March is Multiple Sclerosis Awareness Month
The Multiple Sclerosis Association of America (MSAA) encourages everyone to take time this March to learn about multiple sclerosis (MS) and discover all of the programs and services MSAA offers to everyone affected by MS.
- Read MSAA’s award-winning publications, including two new publications: Daddy’s Story, an introduction for younger children to learn about a parent’s MS; and Primary Progressive Multiple Sclerosis — What You Need to Know , a comprehensive guide for the PPMS community.
- Visit the online gallery for MSAA’s Art Contest for People Living with Multiple Sclerosis .
- Register for MSAA’s Walking and MS webcast .
- Explore MSAA’s website and read about the programs and services MSAA offers the MS community.
- View one of MSAA’s educational videos in the MSi Video Library .
- Attend one of MSAA’s educational events. Check the calendar for an event in your area.
- Donate to MSAA, learn more about the President’s Circle, or create a
Circle of Hope.
- Volunteer with MSAA and please share your time and skills to help the MS community.
- Join MSAA’s online community. Sign-up to receive periodic email updates or become a fan of MSAA on Facebook .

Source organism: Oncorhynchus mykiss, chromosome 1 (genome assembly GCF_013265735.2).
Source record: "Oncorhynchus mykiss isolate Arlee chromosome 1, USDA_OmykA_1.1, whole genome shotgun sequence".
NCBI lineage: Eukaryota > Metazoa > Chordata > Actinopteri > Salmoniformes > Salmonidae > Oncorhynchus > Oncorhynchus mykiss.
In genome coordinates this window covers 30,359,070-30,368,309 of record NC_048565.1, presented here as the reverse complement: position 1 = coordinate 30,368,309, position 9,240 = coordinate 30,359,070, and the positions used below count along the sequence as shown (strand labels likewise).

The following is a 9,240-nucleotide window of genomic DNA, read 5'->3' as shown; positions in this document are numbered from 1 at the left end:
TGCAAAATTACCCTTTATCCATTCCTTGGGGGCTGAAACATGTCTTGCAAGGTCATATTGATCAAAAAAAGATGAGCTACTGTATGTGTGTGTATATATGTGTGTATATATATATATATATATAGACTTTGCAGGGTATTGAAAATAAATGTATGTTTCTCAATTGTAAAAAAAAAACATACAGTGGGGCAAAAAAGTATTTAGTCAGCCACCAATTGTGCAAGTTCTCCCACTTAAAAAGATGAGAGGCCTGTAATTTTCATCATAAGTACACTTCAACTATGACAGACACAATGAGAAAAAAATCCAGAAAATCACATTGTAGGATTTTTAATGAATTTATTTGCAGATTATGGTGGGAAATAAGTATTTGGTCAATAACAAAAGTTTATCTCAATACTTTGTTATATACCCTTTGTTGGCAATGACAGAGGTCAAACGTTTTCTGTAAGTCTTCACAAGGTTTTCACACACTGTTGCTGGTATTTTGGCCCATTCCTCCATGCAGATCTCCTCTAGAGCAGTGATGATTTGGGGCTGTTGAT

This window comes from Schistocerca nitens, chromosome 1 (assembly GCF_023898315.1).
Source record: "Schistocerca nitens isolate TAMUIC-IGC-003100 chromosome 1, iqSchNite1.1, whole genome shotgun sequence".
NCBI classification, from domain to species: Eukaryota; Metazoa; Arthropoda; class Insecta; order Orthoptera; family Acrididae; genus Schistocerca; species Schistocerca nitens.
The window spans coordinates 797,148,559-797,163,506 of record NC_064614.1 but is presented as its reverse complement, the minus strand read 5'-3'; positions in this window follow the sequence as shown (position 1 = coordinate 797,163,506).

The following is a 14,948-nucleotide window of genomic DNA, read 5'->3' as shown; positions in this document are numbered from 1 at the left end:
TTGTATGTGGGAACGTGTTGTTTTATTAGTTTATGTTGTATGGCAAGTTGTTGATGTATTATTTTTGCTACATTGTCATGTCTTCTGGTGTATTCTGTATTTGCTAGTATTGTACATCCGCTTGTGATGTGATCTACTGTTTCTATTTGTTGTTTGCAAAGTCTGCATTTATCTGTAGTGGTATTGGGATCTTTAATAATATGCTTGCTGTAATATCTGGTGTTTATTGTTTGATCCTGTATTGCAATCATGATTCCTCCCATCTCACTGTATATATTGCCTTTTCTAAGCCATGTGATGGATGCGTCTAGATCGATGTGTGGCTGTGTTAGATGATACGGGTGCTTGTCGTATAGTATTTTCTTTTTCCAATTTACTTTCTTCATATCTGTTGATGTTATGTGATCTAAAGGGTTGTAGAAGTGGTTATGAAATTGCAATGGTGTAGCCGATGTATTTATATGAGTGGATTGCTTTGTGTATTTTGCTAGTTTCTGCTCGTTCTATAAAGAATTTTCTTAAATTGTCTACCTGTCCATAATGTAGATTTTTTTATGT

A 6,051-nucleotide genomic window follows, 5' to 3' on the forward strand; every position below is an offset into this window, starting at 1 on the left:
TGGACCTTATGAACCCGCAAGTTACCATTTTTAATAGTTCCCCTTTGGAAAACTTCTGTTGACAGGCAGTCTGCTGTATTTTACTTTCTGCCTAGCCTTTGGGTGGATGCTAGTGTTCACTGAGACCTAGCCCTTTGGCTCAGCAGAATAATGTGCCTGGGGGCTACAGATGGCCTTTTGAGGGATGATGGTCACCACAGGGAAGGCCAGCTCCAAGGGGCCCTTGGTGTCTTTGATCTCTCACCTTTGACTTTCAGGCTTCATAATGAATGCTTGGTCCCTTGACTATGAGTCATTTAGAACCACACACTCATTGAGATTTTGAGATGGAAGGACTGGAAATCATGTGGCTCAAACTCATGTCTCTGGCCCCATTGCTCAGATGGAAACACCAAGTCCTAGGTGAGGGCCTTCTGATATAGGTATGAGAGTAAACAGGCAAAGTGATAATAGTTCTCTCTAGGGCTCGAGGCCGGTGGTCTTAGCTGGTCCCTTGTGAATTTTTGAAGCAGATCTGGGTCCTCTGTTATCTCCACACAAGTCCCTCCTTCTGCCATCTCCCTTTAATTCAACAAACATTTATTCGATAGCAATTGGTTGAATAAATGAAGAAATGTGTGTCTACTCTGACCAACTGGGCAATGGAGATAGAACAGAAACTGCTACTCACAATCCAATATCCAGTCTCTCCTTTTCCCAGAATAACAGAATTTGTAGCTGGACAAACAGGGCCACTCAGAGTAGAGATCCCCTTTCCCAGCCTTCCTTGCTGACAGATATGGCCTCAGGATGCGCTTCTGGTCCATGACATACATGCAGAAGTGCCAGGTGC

For more information on MS Awareness Month, MSAA, or any of the programs and services MSAA provides, please contact Amanda Bednar, public relations manager at (800) 532-7667, extension 122 or via email at email@example.com.
The Multiple Sclerosis Association of America (MSAA) is a national nonprofit charitable organization dedicated to enriching the quality of life for everyone affected by multiple sclerosis. MSAA offers programs and services including a toll-free bilingual Helpline at (800) 532-7667; Life Coaching sessions; informative publications including a magazine, The Motivator; website featuring MSi online educational videos; equipment distribution ranging from grab bars to wheelchairs; cooling accessories for heat-sensitive individuals; MRI funding and insurance advocacy; educational events and activities; Networking Program; Lending Library; and more.
The most common neurological disorder diagnosed in young adults, multiple sclerosis is an autoimmune disease of the central nervous system. This disorder damages or destroys the protective covering (known as myelin) surrounding the nerves, causing reduced communication between the brain and nerve pathways. Common symptoms include visual problems, overwhelming fatigue, difficulty with balance and coordination, and various levels of impaired mobility. MS is not contagious or fatal.